Former Vice President Al Gore and Environmental Protection Agency head Scott Pruitt made competing claims about whether the U.S. could have changed its emissions targets under the Paris Agreement, instead of pulling out of the deal. Legal experts side with Gore, who claimed the targets could have been changed.
The Paris Agreement is voluntary. Countries aren’t penalized for failing to adhere to their proposed emissions cuts. So President Donald Trump could have ignored or changed the U.S. pledged emissions targets without withdrawing from the agreement.
The Paris Agreement entered into force on Nov. 4, 2016. It builds on the United Nations Framework Convention on Climate Change and was signed by all but two of the 197 countries that are party to the convention. The agreement primarily aims to keep global average temperature “well below 2°C above pre-industrial levels.” The planet has warmed about 1 degree Celsius already, according to NASA.
To meet this goal, countries submit “nationally determined contributions” that outline their emissions targets, among other aims related to mitigating and adapting to climate change. Under the Obama administration, the U.S. pledged to reduce its greenhouse gas emissions by 26 percent to 28 percent below its 2005 level in 2025.
On June 4, Gore told CNN’s Jake Tapper that, under the Paris Agreement, the United States’ emissions “requirements were voluntary,” adding that Trump “could have simply changed those requirements.”
The same day, in a debate with NBC’s Chuck Todd, Pruitt argued the opposite. Todd first said, “You can change those targets.” Pruitt responded, “No, no, no. No, not under the agreement. Not under the agreement,” adding, the targets “can only be ratcheted up.”
We reached out to Gore’s press office, but have yet to hear back. EPA spokeswoman Liz Bowman, however, did get back to us. She cited provisions in the agreement — one, for example, that says each country’s “successive nationally determined contribution will represent a progression beyond the Party’s then current nationally determined contribution.”
But Todd Stern, a former U.S. special envoy for climate change, wrote in a May 8 op-ed for the Washington Post, “countries can adjust their emissions targets downward,” adding, “The agreement permits it, and I know because I helped negotiate that flexibility.”
While countries were meeting in Paris to negotiate the deal in December 2015, Stern also explained in a press conference that the agreement would entail some legal requirements, but meeting emissions targets wasn’t one of them.
Stern, Dec. 2, 2015: We’ve made our position clear all year long that we support an agreement that’s legally binding in many respects, including the elements of accountability of the agreement, the requirement to put forward a target, to do it with information that clarifies it, the obligation to report and be reviewed on your inventories and the actions you’re taking in order to meet your target. Any number of rules and so forth. So a whole number of elements that are legally binding, but not the target itself.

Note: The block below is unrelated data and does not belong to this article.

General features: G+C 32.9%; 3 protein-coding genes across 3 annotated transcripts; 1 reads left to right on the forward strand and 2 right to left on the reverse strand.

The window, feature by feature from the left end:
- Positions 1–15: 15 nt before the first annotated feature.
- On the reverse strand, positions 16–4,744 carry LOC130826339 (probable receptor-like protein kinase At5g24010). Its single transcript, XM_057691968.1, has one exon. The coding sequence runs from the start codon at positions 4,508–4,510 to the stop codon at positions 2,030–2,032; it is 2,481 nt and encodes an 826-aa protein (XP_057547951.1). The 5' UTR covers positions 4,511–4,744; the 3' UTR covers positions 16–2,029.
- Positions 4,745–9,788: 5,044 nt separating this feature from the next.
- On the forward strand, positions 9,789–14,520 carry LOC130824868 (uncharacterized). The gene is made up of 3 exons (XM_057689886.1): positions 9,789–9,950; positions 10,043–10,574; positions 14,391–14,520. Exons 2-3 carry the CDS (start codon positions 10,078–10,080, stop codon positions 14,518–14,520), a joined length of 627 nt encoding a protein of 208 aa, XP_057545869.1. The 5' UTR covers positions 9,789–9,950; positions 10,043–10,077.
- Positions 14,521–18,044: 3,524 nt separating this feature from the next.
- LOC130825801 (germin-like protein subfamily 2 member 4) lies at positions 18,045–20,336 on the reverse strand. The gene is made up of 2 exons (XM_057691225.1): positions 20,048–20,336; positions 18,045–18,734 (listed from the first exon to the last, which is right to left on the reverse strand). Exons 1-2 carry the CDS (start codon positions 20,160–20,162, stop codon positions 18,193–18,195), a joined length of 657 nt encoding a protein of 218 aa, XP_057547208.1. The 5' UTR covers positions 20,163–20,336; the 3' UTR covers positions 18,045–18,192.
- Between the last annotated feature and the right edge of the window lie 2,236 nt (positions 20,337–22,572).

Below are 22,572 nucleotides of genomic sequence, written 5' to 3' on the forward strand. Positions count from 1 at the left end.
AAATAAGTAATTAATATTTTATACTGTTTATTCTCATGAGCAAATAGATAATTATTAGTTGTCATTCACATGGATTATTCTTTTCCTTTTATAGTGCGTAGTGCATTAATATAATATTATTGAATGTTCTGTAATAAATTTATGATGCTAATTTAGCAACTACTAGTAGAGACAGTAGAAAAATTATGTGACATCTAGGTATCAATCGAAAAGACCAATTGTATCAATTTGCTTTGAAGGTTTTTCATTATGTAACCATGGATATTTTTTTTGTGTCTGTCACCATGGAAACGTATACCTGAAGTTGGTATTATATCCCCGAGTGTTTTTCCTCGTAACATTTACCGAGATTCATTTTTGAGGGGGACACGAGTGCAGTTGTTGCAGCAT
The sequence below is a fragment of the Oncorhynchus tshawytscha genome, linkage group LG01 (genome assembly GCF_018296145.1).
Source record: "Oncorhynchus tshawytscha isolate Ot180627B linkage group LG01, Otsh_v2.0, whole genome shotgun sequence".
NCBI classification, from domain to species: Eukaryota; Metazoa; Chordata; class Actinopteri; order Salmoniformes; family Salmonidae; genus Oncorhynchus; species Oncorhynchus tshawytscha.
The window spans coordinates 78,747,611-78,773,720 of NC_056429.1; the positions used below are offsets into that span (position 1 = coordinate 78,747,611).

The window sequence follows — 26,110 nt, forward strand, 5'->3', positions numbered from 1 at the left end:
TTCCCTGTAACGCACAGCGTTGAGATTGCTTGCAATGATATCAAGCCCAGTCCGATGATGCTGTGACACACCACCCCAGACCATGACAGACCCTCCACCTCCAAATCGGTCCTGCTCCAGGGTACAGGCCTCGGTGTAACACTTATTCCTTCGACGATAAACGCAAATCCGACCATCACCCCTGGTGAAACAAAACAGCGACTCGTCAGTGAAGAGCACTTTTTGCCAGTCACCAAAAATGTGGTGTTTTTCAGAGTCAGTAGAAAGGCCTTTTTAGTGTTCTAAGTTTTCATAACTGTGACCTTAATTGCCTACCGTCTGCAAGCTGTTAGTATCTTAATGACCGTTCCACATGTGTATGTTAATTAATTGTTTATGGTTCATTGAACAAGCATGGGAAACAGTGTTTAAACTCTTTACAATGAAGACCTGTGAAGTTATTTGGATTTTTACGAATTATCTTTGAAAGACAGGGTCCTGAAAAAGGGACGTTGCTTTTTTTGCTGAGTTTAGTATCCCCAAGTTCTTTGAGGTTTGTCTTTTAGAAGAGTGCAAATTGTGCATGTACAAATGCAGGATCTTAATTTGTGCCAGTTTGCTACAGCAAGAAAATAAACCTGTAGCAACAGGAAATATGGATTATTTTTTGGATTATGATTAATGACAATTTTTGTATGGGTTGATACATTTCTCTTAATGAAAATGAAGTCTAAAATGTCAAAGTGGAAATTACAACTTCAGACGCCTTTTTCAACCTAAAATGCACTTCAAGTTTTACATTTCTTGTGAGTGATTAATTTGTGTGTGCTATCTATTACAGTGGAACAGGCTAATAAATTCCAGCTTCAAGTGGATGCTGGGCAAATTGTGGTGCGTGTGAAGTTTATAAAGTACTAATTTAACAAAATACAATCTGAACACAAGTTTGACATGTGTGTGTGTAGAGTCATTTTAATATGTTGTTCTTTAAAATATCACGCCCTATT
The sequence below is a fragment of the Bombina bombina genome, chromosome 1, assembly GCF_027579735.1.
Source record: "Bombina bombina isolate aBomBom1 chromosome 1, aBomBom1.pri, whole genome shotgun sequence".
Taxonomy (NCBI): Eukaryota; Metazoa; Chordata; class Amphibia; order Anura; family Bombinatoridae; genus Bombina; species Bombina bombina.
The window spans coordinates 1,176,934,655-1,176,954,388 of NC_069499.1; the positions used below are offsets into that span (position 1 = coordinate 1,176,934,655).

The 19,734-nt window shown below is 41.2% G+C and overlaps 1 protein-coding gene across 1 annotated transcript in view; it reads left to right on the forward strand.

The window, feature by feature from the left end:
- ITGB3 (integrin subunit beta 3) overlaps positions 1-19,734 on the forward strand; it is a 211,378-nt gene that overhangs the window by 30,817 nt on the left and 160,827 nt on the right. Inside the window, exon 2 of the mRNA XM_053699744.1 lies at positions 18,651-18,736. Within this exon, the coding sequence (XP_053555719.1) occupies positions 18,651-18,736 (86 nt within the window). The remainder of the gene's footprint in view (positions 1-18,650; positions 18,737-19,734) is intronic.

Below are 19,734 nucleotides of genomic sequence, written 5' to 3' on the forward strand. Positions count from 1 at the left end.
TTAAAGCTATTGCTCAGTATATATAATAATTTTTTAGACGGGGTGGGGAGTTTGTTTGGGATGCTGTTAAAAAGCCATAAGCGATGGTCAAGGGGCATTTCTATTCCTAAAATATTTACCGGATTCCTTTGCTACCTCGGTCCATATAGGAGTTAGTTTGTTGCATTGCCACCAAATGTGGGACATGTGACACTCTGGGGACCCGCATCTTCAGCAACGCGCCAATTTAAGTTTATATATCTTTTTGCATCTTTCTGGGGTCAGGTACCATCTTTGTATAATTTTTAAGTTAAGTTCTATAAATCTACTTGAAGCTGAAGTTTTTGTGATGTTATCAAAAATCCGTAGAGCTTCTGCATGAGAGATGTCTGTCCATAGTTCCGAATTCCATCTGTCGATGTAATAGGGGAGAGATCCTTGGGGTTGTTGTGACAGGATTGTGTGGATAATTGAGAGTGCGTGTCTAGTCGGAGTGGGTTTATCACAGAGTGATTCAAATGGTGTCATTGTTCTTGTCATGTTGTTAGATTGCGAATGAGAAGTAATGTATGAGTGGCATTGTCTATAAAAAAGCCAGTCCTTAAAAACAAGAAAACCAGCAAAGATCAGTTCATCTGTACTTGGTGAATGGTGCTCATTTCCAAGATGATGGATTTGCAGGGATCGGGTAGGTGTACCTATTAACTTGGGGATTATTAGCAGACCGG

Legal experts we spoke with also sided with Gore’s position.
Michael Burger, the executive director of the Sabin Center for Climate Change Law at Columbia University, told us by email, “My view is that the legal arguments that the Paris Agreement permits countries to adjust their current targets downward are persuasive.” He added, “More importantly, the simple fact is that there are no enforcement mechanisms in the Paris Agreement in regards to the NDCs — that is the whole point of the NDC process. There are no penalties for missing targets set forth in an NDC. And the Paris Agreement does not require EPA to set any particular standard.”
As for Pruitt’s claim that emissions reduction targets “can only be ratcheted up,” the Paris Agreement says in Article 4.11 that a country “may at any time adjust its existing nationally determined contribution with a view to enhancing its level of ambition.”
In an article published by the Center for Climate and Energy Solutions, former U.S. State Department Deputy Legal Adviser Susan Biniaz and Daniel Bodansky, an environmental law professor at Arizona State University, said that provision makes clear that “higher ambition is not a legal requirement.”
Biniaz and Bodansky, May 2017: This provision makes clear that, if a party chooses to revise its existing target, it is encouraged to do so in a more ambitious direction. However, higher ambition is not a legal requirement, and Article 4.11 does not legally prohibit a party from adjusting its NDC in another direction.
Biniaz and Bodansky also note that during the negotiation of the Paris Agreement, some negotiators argued for “legally prohibiting a ‘downward’ revision,” but ultimately this idea was rejected. “Some believed the agreement would be more resilient over the long term if it enabled parties to make adjustments, rather than withdraw completely,” they explained.
David Hunter, a professor of environmental law at American University, also told us by email: “There is nothing stopping a party from submitting a change of commitment that would be weaker, although mid-course changes were expected to be done with a view that new commitments would be stronger.”
But Hunter added, “Why else would a party change? It’s cynical at best to argue that we are exiting because we can’t submit a weaker commitment. The parties believed since there was no sanction for failing to meet [targets], why would you ever make a weaker commitment mid-course?”
So, according to experts, Gore was right, and Pruitt was wrong: The U.S. could have changed its emissions targets, instead of pulling out of the agreement. The U.S. also could have ignored the targets, because there are no penalties for not meeting them.
Editor’s Note: SciCheck is made possible by a grant from the Stanton Foundation.